Steven Moffat on Sherlock’s three-episode structure

News Rob Leane 20 Jun 2014 - 16:31

Sherlock show-runner Steven Moffat supports short series of sleuthing...

In a new interview, Sherlock co-boss Steven Moffat recently told The Guardian why he’s thankful for Sherlock’s three-episode format.

Talking in the Speakers’ Lounge of the Cannes Lions festival, he explained how integral the short snippet-like structure of Sherlock has been to helping the show survive.

Undoubtedly, the endearing on-and-off bromance between Martin Freeman’s Watson and Benedict Cumberbatch’s Holmes has been integral to the show. But with longer series, Moffat is certain he would have lost his stars by now. “Had we done the conventional form of a TV series, which is to do runs of six or twelve, it would be over by now without doubt, it would be finished, because they would never again commit that amount of time that regularly to a TV show, they just wouldn’t, why would they do that?”

The man’s got a point. With Cumberbatch and Freeman becoming some of hottest talent in cinema, regularly scooping up big projects and always being linked to countless more, would we still have Sherlock if they needed to commit double the amount of time to filming it? Perhaps not.

Despite all our clueing for looks, there’s still no date confirmed for Sherlock’s return, but we’ll let you know as soon as we hear more.


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What about Freeman's show Fargo? Isn't he committing all the time to that show so why wouldn't he do it for Sherlock?

I guess the implication is that both stars would need to commit that time at the same time (and at a time which suited the production) over multiple series.

Fargo, as an example, is likely to be a single series for Freeman.

... because with short snippets of shows, he doesn't have to do too much thinking about fiddly things like plots and character development. I suspect the flaws in this show would be much more evident in a longer series.

And is also only ten episodes and on a premium channel: effectively, it's more a very long movie than a t.v. show.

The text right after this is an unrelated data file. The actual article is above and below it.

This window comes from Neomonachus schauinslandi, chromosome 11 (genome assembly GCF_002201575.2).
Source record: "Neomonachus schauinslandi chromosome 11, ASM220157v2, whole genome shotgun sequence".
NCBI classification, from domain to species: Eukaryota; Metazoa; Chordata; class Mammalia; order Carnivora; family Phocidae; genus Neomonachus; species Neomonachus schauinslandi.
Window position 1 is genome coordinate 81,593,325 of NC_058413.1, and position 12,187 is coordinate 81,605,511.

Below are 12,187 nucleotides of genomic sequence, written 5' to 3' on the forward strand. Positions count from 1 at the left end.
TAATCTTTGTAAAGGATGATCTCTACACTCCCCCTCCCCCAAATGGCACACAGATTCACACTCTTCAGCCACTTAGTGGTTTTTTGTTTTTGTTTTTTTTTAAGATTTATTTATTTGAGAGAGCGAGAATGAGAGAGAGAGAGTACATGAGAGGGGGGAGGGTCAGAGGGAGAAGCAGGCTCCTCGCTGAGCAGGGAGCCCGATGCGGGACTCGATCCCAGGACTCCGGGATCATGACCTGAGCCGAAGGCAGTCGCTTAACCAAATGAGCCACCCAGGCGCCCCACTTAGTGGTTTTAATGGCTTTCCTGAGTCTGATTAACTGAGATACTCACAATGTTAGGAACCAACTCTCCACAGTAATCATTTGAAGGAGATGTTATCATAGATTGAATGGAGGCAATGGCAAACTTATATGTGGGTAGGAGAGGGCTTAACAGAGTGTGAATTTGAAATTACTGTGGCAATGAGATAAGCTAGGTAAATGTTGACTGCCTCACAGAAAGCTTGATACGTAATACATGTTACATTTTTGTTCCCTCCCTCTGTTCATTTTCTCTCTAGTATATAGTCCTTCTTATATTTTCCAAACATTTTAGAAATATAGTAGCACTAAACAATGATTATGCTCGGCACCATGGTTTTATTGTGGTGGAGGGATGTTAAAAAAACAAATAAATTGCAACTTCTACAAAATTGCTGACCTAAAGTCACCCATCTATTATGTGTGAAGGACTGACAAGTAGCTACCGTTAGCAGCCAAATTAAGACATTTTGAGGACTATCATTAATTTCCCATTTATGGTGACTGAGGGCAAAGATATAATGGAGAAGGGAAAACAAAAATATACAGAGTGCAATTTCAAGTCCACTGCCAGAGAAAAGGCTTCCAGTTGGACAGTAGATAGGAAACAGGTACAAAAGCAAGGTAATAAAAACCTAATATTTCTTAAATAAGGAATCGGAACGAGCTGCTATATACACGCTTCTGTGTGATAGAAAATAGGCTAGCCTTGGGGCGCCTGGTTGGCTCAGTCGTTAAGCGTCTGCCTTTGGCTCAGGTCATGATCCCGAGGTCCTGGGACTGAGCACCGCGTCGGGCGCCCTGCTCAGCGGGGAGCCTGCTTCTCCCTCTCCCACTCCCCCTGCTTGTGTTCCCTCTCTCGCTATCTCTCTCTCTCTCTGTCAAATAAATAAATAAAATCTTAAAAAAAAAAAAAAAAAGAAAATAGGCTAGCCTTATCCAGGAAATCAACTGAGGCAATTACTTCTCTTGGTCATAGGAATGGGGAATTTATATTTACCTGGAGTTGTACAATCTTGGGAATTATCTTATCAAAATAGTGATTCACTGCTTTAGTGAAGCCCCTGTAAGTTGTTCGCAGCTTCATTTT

To be fair, a three episode series of Sherlock has the same runtime as a six episode, 45 minute series. And anyway, less episodes means more attention to detail and (in theory) better quality episodes.

The only problem with the 3 episode per season format is that every episode has to be brilliant, & when they're not it is disappointing

If nothing else, I'm guessing the people behind Fargo can probably afford to pay him a lot more than the BBC can. Not saying that's the reason, but it might be a factor.

Unless the sequel is based on "The Water Babies" I'd say you are right

Because it's a one-off that sees him in a new role where he's been getting rave reviews across america, rather than returning to a show he's already done where people are already beginning to slate it mercilessly by the third "series".

Fargo is anthology format if it gets renewed, so no Freeman won't be returning.

you might want to add a spoiler tag to that post

"6 or 12". Is this the first proper indication they have reduced the amount of Who episodes by 1?!

When did television move from "a finale is just another episode" to "it is the most special-wecial super-dee-duper extravaganza* in the world"? And why? RTD couldn't after his first year as showrunner of Dr Who... Moffat's petered out after his first year as Who's showrunner too... can't an episode be an episode and nothing to wind up the audience with? Society managed to live for decades without the added thrills...

* my apologies for using the same dumbed down dialogue that's commonplace in today's society

I would obviously want to see more episodes if I could, but if less episodes mean, the shows stars are more likely to commit, I'm all for it. Besides, with episodes that long, it is effectively a six episode series...

So it's 3 episodes every 4 years because the 2 main actors are movie super stars?

Maybe they should've picked TV personalities instead.

(Don't get me wrong though, I ADORE the show!)

Thankfully so far they're ALL brilliant! 8)

They weren't superstars when it began. BC was beginning to get a name for himself but he wasn't that well-known. Martin Freeman was only known for The Office. It was the popularity of Sherlock that made their careers.

You make a very good point. Perhaps that's why I'm always disappointed by this show and Dr Who - they never live up to the hype.

Hang on - Martin Freeman wouldn't commit to a long season of a TV show? What, like he didn't commit to Fargo?

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